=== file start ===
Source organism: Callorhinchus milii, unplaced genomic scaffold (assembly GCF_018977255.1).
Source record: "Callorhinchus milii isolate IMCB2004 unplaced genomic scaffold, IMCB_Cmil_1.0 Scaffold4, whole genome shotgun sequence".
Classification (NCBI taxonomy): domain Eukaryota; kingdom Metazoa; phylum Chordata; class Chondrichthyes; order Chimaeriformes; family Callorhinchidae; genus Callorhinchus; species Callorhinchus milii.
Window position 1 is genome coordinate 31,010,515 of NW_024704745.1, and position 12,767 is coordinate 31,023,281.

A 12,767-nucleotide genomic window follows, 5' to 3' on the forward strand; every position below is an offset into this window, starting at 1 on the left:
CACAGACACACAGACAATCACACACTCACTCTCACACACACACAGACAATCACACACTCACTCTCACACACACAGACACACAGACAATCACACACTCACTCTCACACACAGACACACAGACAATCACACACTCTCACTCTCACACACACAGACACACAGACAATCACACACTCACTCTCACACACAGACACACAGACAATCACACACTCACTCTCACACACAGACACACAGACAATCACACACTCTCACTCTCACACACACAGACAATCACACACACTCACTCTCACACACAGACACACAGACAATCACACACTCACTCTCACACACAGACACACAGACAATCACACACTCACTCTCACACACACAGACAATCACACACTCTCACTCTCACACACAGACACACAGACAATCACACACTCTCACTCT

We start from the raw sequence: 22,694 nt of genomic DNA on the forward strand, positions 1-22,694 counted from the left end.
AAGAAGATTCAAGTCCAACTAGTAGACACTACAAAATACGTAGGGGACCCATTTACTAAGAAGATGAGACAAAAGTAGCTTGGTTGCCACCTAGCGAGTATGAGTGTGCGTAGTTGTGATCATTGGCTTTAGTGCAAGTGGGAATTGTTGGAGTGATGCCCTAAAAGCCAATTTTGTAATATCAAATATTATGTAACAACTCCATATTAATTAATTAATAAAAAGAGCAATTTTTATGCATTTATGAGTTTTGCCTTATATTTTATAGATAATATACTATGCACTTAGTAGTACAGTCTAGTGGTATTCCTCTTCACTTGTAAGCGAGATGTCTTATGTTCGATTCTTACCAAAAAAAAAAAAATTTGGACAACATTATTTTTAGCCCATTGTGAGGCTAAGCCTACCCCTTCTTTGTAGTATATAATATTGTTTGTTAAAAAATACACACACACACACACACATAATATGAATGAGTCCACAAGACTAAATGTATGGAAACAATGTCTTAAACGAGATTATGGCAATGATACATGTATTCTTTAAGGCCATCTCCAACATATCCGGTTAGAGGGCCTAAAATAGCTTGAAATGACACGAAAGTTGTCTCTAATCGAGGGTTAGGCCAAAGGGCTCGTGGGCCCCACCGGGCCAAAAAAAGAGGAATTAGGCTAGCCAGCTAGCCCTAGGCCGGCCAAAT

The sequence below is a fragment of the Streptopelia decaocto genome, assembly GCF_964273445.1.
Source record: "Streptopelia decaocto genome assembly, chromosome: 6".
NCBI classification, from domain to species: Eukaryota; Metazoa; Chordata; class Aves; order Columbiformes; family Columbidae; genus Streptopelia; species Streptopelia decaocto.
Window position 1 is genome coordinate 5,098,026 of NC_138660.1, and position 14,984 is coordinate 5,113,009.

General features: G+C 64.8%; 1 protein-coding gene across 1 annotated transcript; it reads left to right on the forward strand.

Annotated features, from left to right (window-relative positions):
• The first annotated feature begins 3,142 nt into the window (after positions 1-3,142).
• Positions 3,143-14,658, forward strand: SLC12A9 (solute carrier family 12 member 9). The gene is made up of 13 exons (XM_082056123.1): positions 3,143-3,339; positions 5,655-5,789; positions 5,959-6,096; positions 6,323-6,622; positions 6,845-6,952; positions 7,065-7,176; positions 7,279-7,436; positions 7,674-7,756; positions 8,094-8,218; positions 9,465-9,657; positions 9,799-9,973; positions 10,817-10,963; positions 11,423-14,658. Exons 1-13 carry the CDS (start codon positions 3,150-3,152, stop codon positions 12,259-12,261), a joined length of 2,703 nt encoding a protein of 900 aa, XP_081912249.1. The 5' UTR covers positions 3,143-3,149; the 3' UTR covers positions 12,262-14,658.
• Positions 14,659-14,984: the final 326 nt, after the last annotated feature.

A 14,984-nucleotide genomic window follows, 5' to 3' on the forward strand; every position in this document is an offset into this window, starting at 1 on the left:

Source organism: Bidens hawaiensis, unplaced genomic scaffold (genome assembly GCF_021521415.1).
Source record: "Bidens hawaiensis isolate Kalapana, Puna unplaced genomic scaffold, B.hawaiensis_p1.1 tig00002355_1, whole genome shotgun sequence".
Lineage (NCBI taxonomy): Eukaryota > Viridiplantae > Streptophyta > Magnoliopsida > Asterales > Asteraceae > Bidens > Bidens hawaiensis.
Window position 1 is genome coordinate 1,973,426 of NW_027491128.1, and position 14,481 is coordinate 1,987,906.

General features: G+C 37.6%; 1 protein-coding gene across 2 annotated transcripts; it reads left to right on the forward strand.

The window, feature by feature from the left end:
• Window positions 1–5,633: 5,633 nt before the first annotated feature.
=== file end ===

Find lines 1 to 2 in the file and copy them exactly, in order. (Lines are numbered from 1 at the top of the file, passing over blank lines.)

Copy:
Source organism: Callorhinchus milii, unplaced genomic scaffold (assembly GCF_018977255.1).
Source record: "Callorhinchus milii isolate IMCB2004 unplaced genomic scaffold, IMCB_Cmil_1.0 Scaffold4, whole genome shotgun sequence".